Christ and Culture

(James 4:1-8a; John 17:13-18) – J G White
11 am, Sun, Sep 23, 2018 – UBC Digby

For God so loved the world…  We recite John 3:16.  We sing it. How many people around us understand it?  Does our corner of the world know what we mean by this Bible verse?  Our corner of the world that is still loved by God so much. It gets said of Christians that we are to be ‘in the world but not of it.’  What on earth does this mean?

In His big prayer for his closest followers of long ago, Jesus said to God, His Father: (John 17) 15 I am not asking you to take them out of the world, but I ask you to protect them from the evil one. 16 They do not belong to the world, just as I do not belong to the world…. 18 As you have sent me into the world, so I have sent them into the world.

Two thousand years of Christians have seen themselves as people sent into the world by Jesus.   Today, our Baptist Convention suggests this as one Marker of a Mission-Edge Church: Seeking to understand CULTURE.  

We need to understand our neighbours, our neighbourhoods.  Then, we can share Christ well. So we do things like these:

  • We corporately study how the Bible and Jesus intersects and speaks to culture in our day.
  • We seek to understand culture, rather than hide from culture.
  • We equip one another to know how to engage culture with Jesus’ grace and truth.

A healthy Baptist Church seeks to understand its culture.  But, just when we start to hear this advice, we might remember what we just read from James 4 in the New Testament.  Did it not say that to be friends of the world is to be enemies of God?

I think this is about being friends with the way society does things, with what people value now.  If how we think and speak and treat people (and the creation) is just like the rest of the world, we are not different.  We need to know what is wrong inside us in order to help resist it, don’t we? We need some more changes inside, to be more like Christ.  

These verses in James that say, ‘draw near to God,’ must go with the words of Jesus’ prayer in John 17.  We are sent into the world, with protection, with Jesus, with purpose. This is for the sake of being friends with the people of the world. Loving the world of people. So today’s part of making new disciples of Jesus around here is: know your neighbours really well.  Understand them. Speak their language.

How to make disciples?  One part is our motivation.  Our inspiration to be on mission in our lives.  We are deployed right here, for Christ. Sometimes I feel really inspired and excited about this.  More often I feel shy, unprepared, and cautious about being a missionary in Digby.

About ten years ago I felt inspired by a comment made by Charlie Harvey at an Evangelism Conference.  Charlie and Fran Harvey served for decades as Baptist missionaries in Africa. Nowadays we would call them Field Staff, Global Field Staff.

Charlie got up during a question and answer period and spoke.  We listened. Here was a wise, experienced, retired, respected Missionary.  

He told of the moment, decades ago, when they finally arrived in Africa, and stood before a crowd of people.  He remembered looking out on all those smiling brown faces, who looked back at him, a young, white, Canadian man.  Charlie said he looked out at them and knew he did not have one sweet clue what they were thinking, how they thought, how to communicate with them, what to do.  It took years of living among them to learn and make a small difference in their lives, and they in his.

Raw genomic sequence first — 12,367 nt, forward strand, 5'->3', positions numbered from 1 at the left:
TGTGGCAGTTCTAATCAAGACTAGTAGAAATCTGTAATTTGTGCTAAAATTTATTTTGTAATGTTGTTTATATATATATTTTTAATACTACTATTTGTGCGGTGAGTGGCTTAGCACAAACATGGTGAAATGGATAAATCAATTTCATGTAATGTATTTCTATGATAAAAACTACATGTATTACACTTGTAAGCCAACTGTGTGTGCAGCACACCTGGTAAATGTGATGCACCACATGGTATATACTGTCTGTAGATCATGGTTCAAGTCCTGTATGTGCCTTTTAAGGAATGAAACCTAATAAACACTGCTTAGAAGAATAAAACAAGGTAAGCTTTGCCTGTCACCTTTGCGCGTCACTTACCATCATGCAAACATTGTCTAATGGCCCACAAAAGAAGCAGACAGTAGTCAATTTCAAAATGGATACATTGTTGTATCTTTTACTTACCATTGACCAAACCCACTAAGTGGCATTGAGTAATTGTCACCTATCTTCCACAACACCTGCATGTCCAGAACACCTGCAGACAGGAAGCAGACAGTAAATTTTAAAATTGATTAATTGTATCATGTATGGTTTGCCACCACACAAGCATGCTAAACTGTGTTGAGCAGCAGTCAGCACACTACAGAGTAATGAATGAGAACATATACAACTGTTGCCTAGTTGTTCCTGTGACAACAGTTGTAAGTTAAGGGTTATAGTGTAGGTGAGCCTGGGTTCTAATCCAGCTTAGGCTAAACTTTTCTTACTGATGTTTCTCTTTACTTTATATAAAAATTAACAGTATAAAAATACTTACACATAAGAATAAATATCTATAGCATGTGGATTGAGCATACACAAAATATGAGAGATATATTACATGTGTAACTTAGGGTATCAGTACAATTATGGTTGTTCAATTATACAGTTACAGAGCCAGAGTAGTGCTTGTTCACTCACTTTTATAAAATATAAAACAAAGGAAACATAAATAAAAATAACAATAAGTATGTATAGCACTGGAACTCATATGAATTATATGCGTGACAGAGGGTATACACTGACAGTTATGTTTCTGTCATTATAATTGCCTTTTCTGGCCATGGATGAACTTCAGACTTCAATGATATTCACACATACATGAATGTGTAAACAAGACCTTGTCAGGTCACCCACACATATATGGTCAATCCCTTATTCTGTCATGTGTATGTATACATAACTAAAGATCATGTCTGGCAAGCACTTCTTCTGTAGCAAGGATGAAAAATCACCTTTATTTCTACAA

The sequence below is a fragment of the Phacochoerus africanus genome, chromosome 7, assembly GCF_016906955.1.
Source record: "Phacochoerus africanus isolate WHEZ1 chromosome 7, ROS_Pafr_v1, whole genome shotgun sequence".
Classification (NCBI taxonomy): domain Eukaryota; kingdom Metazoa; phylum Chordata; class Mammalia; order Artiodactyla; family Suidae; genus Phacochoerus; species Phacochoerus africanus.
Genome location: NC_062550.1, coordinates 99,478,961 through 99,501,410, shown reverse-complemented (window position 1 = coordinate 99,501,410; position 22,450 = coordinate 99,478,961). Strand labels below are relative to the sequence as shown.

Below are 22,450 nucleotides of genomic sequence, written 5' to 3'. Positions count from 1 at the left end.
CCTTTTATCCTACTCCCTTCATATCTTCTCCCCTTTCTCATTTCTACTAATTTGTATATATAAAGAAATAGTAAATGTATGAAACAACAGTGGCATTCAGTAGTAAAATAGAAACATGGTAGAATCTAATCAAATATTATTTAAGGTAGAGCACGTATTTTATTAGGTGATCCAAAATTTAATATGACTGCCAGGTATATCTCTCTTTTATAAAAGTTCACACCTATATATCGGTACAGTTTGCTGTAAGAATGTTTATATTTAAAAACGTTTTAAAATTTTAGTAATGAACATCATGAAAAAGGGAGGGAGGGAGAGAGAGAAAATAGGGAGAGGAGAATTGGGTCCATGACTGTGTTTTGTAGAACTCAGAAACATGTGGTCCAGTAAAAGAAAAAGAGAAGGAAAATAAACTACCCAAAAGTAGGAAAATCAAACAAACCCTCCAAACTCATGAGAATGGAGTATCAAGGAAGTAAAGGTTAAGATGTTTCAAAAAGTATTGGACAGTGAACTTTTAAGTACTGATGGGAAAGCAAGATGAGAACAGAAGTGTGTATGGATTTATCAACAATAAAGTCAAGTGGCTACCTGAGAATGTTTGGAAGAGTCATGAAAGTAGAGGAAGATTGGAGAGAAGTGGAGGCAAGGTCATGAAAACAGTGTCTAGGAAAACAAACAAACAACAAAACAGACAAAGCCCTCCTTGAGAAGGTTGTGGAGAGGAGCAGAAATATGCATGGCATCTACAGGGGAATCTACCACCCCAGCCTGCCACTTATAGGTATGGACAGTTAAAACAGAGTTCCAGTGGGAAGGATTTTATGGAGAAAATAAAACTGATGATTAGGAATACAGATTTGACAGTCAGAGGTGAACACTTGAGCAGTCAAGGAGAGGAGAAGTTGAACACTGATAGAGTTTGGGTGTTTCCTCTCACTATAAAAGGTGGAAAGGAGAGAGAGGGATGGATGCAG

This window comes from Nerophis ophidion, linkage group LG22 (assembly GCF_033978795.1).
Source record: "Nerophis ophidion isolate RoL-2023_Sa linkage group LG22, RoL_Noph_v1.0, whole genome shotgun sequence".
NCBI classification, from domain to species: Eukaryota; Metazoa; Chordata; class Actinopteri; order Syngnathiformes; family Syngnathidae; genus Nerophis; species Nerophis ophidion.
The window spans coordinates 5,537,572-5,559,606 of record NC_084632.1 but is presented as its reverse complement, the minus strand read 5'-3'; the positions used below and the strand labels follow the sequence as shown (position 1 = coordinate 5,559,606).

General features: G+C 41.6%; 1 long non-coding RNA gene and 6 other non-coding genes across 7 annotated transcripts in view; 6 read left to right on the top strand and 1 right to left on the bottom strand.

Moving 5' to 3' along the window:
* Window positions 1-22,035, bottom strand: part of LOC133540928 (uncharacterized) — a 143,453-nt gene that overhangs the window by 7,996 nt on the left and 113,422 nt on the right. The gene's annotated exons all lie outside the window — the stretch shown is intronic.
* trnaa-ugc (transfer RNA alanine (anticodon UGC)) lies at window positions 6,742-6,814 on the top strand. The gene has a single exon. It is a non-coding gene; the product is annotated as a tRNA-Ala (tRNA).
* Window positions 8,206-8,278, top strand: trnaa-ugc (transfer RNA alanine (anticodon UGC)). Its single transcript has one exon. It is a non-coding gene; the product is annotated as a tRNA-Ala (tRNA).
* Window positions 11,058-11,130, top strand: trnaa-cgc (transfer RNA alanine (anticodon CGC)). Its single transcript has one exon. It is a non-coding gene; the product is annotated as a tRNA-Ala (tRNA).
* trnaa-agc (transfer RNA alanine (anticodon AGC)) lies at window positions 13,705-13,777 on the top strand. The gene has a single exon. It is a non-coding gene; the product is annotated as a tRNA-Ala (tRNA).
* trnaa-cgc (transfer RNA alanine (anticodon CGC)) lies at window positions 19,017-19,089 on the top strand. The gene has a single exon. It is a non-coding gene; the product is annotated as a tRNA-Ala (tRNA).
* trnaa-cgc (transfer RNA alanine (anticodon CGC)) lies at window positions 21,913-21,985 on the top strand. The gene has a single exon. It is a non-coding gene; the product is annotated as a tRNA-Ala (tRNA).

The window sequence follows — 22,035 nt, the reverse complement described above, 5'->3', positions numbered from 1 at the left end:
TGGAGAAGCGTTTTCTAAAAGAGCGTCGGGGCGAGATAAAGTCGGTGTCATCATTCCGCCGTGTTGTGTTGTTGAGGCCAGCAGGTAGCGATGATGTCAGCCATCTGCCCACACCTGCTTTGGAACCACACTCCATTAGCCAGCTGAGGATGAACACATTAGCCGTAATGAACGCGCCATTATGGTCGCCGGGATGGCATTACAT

Then, Charlie Harvey said he retired and came home to New Brunswick.  He looked at the Canadians his grandchildren’s age, and felt the same way.  No clue what they are thinking, feeling, what makes them tick, how to connect with them, how to share his faith. ‘I’ve got to start all over again,’ he suggested.

He was right.  It starts with a commitment to live with them, get to know them.  Be sent into our world.

How to make disciples?  Speak the ‘language’ of the people, not our jargon, our church culture.  So many of us who frequent pews on Sundays know all the code words.  Even if we don’t actually understand them all, we are used to them!

What does a person from Digby who never has gone to a Church think of all these terms and phrases?

For God so loved the world
He gave His only Son
to die on Calvary’s tree
From sin to set me free
Some day He’s coming back
What glory that will be
Wonderful His love to me

It is all code words, right?

I happened to watch a lecture online this week by Steven Pinker, a Canadian, a Harvard professor of psychology.  He gave a very interesting talk about language, style and writing in the 21st century. He says so many professors and experts write in a way that is so unclear and hard to understand.  It is just the way they all do it. And here is an example he gave of how so many professionals talk these days. A young man told what he did to a journalist:

I’m a digital and social-media strategist.  I deliver programs, products, and strategies to our corporate clients across the spectrum of communications functions.  When the journalist confessed he had no idea what that meant, and asked him what he really did, the man finally gave in and said: I teach big companies how to use Facebook.

In our lives, it would be a good exercise to take home the words of our first song, ‘For God So…’ and rewrite it so that any 25 year old could understand us.

How to make disciples?  Don’t blame ‘them,’ the ‘outsiders.’  God so loved the world.  The world of people, the creation, the whole schmear.  

I hesitate to quote this again, because it can be a downer, but the lesson is good.  This comes from Dr. Stephen McMullin’s Evangelism Course Sharon and I took four years ago in Smith’s Cove.  

Many churches, urban and suburban and rural, evangelical and mainline, are dying.  When a church is dying, what are the common responses?

  • Blame society: It is the world’s fault that the church is not growing.  Non-Christians should be coming to Church! Stores should be closed on Sundays.  Sports should not be allowed on Sunday.
  • Blame the young.  They aren’t taking on their fair share of the work.  They owe us for raising them in the church.
  • Blame the old.  They caused the problem.  If they had been willing to change, things would be fine.